Diabetes is characterized as a disease of the metabolism and can create a hyperglycemic environment in the blood . The American Diabetes Association (ADA) recommends that each person’s blood glucose target should be individualized based on certain existing health and lifestyle conditions . The interaction between age and serum glucose levels in diabetes diagnosis is of important concern in the search to determine if there is a synergetic relationship between these variables. The literature suggests significant associations between anthropometric characteristics and diabetic complications. However, there still remains a major gap in the knowledge about the relative strengths of associations between specific anthropometric measures and age at diagnosis of diabetes. Our study elucidates the association between select anthropometric measurements, demographic variables, and age at diabetes diagnosis.
Data and subjects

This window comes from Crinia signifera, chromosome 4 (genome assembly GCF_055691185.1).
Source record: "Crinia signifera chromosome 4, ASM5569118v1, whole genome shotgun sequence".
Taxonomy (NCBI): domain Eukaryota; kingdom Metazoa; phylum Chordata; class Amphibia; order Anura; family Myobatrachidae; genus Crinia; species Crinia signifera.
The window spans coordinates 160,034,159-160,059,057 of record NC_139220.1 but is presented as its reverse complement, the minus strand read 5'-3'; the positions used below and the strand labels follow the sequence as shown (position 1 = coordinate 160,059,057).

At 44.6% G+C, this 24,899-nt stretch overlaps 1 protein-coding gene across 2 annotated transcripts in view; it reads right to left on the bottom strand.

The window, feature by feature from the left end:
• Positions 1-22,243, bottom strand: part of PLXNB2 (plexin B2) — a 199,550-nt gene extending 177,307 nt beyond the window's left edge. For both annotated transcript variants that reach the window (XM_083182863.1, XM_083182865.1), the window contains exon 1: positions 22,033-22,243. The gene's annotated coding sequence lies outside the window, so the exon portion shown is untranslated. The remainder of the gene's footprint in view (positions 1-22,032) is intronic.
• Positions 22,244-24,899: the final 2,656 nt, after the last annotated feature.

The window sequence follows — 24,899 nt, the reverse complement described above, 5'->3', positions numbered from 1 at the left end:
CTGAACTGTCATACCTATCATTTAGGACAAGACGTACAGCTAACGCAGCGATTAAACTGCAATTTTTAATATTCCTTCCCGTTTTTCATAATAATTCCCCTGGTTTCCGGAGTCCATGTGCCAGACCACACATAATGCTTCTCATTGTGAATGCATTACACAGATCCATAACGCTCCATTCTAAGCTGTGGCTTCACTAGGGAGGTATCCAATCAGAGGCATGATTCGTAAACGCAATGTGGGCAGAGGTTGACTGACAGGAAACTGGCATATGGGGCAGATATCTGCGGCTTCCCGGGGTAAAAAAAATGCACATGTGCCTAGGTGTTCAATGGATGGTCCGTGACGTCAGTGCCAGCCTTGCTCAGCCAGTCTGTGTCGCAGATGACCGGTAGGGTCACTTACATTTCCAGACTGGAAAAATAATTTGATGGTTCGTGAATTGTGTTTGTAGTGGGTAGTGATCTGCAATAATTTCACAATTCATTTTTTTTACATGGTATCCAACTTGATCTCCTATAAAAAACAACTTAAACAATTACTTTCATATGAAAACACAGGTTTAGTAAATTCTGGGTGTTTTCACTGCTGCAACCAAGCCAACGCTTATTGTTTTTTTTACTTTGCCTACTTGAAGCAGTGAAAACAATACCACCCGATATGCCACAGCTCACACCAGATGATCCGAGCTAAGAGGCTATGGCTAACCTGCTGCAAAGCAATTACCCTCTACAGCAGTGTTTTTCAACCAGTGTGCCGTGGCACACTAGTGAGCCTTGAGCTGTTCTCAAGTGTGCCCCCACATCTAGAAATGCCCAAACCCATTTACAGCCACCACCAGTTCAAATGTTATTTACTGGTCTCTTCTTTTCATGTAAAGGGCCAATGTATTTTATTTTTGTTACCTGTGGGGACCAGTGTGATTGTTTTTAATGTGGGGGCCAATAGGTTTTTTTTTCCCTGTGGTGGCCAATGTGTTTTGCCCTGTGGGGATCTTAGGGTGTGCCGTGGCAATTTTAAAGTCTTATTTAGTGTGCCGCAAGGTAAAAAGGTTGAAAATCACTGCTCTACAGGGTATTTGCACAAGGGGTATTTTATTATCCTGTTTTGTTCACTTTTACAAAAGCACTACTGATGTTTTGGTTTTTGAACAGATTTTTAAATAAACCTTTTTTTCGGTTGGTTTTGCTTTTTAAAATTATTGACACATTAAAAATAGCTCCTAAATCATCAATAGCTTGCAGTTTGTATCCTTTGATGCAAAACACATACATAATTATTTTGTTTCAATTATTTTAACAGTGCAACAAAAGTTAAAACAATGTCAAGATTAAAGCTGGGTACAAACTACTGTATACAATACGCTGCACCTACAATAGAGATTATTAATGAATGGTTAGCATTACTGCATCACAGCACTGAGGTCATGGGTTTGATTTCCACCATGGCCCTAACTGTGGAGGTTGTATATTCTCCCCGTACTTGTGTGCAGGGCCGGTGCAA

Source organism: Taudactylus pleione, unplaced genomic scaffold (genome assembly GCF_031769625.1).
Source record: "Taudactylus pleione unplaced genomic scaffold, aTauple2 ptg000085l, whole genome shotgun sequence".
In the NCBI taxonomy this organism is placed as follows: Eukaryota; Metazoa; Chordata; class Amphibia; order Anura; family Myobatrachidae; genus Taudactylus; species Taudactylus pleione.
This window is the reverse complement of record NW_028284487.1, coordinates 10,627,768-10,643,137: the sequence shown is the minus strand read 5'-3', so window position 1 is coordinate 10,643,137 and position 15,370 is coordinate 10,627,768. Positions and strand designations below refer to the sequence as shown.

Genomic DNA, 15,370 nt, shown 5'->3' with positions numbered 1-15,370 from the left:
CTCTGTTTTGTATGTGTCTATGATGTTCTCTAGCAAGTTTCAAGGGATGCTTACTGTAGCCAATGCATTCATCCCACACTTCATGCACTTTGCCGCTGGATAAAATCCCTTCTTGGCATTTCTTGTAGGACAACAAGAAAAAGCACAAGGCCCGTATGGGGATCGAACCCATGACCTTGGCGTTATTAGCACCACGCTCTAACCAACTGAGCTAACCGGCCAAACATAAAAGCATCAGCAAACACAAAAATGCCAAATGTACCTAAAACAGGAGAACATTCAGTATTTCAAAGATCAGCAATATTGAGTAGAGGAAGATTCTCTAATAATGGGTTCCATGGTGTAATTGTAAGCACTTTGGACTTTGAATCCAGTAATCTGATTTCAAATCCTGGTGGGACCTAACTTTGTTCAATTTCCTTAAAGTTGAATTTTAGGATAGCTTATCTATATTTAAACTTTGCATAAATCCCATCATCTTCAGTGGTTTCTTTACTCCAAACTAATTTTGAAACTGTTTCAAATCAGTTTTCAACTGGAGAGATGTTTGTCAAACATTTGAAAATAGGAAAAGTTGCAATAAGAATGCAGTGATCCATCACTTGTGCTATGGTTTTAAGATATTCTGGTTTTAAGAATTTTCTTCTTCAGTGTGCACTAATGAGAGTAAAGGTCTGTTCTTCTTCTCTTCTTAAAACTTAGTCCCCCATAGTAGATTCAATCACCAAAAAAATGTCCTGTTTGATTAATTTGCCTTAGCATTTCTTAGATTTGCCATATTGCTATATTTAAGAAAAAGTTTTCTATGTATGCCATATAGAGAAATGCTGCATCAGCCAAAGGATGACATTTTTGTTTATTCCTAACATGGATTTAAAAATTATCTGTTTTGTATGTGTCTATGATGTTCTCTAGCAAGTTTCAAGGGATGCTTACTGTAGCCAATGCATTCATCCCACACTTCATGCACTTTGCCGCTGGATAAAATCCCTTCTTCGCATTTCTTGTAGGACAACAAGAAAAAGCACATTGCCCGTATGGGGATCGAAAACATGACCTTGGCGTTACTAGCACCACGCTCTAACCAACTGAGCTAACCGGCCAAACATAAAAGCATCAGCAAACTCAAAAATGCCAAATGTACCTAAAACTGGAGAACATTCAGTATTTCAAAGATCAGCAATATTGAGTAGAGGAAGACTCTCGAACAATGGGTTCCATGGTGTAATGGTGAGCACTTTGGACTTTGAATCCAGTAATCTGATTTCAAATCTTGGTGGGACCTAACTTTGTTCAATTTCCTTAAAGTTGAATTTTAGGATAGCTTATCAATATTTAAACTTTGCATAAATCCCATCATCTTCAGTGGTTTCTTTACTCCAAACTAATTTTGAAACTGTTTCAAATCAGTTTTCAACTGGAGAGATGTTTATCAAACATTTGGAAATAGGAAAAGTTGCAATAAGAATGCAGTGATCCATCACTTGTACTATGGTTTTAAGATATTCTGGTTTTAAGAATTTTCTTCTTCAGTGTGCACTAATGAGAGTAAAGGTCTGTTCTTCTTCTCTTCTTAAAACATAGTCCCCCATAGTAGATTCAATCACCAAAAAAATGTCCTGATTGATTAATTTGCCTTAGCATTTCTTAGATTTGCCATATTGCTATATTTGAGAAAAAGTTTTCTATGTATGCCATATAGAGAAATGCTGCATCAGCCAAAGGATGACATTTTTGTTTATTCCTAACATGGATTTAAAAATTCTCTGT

The present study uses the NHANES 2015–2016 data from the US Centers for Disease Control and Prevention . The NHANES is a cross-sectional survey that monitors the health and nutritional status of the civilian noninstitutionalized U.S. population. It is a public use data depository which consists of large data sets collected from interviews conducted in respondents’ homes and standardized physical examinations in mobile examination centers. It contains data sets which can be described as demographic, laboratory, questionnaire and physical examination, including height and weight. To create the data for the present study, we merged laboratory examination data set (BIOPRO_I) containing glucose, refrigerated serum (mg/dL) with diabetes data set (DIQ_I) containing age at diagnosis with diabetes, Mobile Examination Center (MEC) Examination data set (BMX_I) containing body mass index, upper leg length, average sagittal abdominal diameter, waist circumference, and interview questionnaire data set (DEMO_I) containing demographic information including country of birth, gender, level of education, marital status, race, income, and household size. All respondents included in this study were both interviewed and examined at the Mobile Examination Center at the same time, indicated by the variable known as “Interview and examination status of the participant” as contained in the NHANES 2015–2016 Data Documentation, Codebook, and Frequencies . Detailed procedures and methods which were used for collection of anthropometric measurements can be found in the NHANES Anthropometry Procedures Manual . The full sample had 9971 individuals, of whom 853 individuals had been diagnosed with diabetes. One individual was excluded because they were less than a year old, 11 individuals who did not know their age were also excluded. In addition, we assumed that missing data for the variables of interest were missing at random and ignored them as recommended by the NHANES Analytic Guidelines, 2011–2014 and 2015–2016 if less than 10% of the data are missing. Therefore, the final sample size for analysis was 600 individuals (Fig. 1).